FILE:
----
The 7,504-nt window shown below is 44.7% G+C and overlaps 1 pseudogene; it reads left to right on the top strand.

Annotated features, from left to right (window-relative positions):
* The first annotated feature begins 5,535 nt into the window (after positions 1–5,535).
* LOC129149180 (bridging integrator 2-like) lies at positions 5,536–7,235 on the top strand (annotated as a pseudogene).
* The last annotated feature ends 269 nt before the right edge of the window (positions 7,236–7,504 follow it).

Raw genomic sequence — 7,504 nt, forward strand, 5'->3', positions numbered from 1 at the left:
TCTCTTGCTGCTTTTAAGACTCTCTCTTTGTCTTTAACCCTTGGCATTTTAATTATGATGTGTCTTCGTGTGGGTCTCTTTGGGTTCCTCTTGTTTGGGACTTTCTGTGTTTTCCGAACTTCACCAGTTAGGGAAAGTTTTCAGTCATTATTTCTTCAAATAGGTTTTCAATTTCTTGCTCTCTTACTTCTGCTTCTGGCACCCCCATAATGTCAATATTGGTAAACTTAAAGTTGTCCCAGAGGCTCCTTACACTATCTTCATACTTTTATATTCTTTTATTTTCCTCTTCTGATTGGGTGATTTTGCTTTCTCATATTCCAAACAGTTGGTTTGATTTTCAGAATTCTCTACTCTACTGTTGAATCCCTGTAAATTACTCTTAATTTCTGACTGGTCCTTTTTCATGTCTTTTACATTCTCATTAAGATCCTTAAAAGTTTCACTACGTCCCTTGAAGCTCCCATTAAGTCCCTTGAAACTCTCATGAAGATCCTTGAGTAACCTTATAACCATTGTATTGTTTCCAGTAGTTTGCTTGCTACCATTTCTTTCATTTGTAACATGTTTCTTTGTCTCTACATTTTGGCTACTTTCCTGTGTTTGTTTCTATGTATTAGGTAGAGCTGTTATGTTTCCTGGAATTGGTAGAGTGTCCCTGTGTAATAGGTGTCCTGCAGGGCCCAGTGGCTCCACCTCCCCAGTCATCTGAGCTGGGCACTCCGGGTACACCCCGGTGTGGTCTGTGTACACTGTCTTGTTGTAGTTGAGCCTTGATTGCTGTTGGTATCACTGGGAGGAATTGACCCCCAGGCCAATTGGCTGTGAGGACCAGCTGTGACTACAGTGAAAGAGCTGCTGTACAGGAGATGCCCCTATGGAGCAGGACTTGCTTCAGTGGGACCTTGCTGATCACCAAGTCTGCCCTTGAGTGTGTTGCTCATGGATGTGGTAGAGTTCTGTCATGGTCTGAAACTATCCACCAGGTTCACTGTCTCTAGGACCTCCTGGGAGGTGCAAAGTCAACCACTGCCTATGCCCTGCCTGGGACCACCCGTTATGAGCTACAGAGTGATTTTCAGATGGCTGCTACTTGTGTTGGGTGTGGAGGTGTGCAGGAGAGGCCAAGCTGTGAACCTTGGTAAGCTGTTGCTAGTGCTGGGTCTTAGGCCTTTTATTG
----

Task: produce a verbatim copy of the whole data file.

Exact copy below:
The 7,504-nt window shown below is 44.7% G+C and overlaps 1 pseudogene; it reads left to right on the top strand.

Annotated features, from left to right (window-relative positions):
* The first annotated feature begins 5,535 nt into the window (after positions 1–5,535).
* LOC129149180 (bridging integrator 2-like) lies at positions 5,536–7,235 on the top strand (annotated as a pseudogene).
* The last annotated feature ends 269 nt before the right edge of the window (positions 7,236–7,504 follow it).

Raw genomic sequence — 7,504 nt, forward strand, 5'->3', positions numbered from 1 at the left:
TCTCTTGCTGCTTTTAAGACTCTCTCTTTGTCTTTAACCCTTGGCATTTTAATTATGATGTGTCTTCGTGTGGGTCTCTTTGGGTTCCTCTTGTTTGGGACTTTCTGTGTTTTCCGAACTTCACCAGTTAGGGAAAGTTTTCAGTCATTATTTCTTCAAATAGGTTTTCAATTTCTTGCTCTCTTACTTCTGCTTCTGGCACCCCCATAATGTCAATATTGGTAAACTTAAAGTTGTCCCAGAGGCTCCTTACACTATCTTCATACTTTTATATTCTTTTATTTTCCTCTTCTGATTGGGTGATTTTGCTTTCTCATATTCCAAACAGTTGGTTTGATTTTCAGAATTCTCTACTCTACTGTTGAATCCCTGTAAATTACTCTTAATTTCTGACTGGTCCTTTTTCATGTCTTTTACATTCTCATTAAGATCCTTAAAAGTTTCACTACGTCCCTTGAAGCTCCCATTAAGTCCCTTGAAACTCTCATGAAGATCCTTGAGTAACCTTATAACCATTGTATTGTTTCCAGTAGTTTGCTTGCTACCATTTCTTTCATTTGTAACATGTTTCTTTGTCTCTACATTTTGGCTACTTTCCTGTGTTTGTTTCTATGTATTAGGTAGAGCTGTTATGTTTCCTGGAATTGGTAGAGTGTCCCTGTGTAATAGGTGTCCTGCAGGGCCCAGTGGCTCCACCTCCCCAGTCATCTGAGCTGGGCACTCCGGGTACACCCCGGTGTGGTCTGTGTACACTGTCTTGTTGTAGTTGAGCCTTGATTGCTGTTGGTATCACTGGGAGGAATTGACCCCCAGGCCAATTGGCTGTGAGGACCAGCTGTGACTACAGTGAAAGAGCTGCTGTACAGGAGATGCCCCTATGGAGCAGGACTTGCTTCAGTGGGACCTTGCTGATCACCAAGTCTGCCCTTGAGTGTGTTGCTCATGGATGTGGTAGAGTTCTGTCATGGTCTGAAACTATCCACCAGGTTCACTGTCTCTAGGACCTCCTGGGAGGTGCAAAGTCAACCACTGCCTATGCCCTGCCTGGGACCACCCGTTATGAGCTACAGAGTGATTTTCAGATGGCTGCTACTTGTGTTGGGTGTGGAGGTGTGCAGGAGAGGCCAAGCTGTGAACCTTGGTAAGCTGTTGCTAGTGCTGGGTCTTAGGCCTTTTATTG